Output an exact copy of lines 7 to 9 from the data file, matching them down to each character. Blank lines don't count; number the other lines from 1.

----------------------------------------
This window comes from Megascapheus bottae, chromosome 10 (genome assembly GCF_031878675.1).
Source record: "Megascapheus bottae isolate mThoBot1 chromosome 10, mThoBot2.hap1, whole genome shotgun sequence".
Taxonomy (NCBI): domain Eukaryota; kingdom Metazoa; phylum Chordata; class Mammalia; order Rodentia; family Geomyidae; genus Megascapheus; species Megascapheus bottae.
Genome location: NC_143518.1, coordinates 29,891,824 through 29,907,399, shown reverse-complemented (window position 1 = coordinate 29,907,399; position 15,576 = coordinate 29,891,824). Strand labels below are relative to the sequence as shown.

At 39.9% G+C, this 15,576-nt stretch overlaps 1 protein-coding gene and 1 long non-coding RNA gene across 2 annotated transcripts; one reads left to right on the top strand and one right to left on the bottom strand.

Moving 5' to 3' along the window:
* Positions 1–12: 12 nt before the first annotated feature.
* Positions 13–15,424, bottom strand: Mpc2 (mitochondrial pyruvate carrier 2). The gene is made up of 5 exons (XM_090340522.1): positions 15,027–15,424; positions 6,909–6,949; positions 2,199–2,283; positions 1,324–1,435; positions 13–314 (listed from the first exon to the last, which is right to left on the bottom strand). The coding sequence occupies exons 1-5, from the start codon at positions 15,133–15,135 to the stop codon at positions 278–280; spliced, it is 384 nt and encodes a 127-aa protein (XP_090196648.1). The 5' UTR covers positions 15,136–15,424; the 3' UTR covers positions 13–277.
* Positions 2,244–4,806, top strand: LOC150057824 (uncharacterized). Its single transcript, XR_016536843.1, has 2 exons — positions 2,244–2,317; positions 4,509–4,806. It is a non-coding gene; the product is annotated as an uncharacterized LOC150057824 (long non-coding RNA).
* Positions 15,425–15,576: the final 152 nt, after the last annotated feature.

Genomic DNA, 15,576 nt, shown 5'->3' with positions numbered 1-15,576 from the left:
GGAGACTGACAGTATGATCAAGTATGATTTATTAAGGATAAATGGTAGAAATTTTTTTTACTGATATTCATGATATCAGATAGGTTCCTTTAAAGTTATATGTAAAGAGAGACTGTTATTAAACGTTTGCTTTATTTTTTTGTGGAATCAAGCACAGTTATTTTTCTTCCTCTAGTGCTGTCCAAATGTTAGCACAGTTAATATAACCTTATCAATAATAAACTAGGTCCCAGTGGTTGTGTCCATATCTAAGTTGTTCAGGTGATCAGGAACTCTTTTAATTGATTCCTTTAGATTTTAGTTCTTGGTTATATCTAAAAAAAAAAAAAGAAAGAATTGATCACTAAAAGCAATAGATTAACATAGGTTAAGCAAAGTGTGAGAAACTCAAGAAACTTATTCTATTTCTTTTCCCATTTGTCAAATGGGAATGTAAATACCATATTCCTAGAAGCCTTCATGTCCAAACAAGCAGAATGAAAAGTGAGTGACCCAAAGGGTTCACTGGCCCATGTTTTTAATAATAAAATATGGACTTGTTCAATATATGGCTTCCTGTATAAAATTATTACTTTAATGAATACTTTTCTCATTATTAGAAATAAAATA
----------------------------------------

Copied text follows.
* Positions 1–12: 12 nt before the first annotated feature.
* Positions 13–15,424, bottom strand: Mpc2 (mitochondrial pyruvate carrier 2). The gene is made up of 5 exons (XM_090340522.1): positions 15,027–15,424; positions 6,909–6,949; positions 2,199–2,283; positions 1,324–1,435; positions 13–314 (listed from the first exon to the last, which is right to left on the bottom strand). The coding sequence occupies exons 1-5, from the start codon at positions 15,133–15,135 to the stop codon at positions 278–280; spliced, it is 384 nt and encodes a 127-aa protein (XP_090196648.1). The 5' UTR covers positions 15,136–15,424; the 3' UTR covers positions 13–277.
* Positions 2,244–4,806, top strand: LOC150057824 (uncharacterized). Its single transcript, XR_016536843.1, has 2 exons — positions 2,244–2,317; positions 4,509–4,806. It is a non-coding gene; the product is annotated as an uncharacterized LOC150057824 (long non-coding RNA).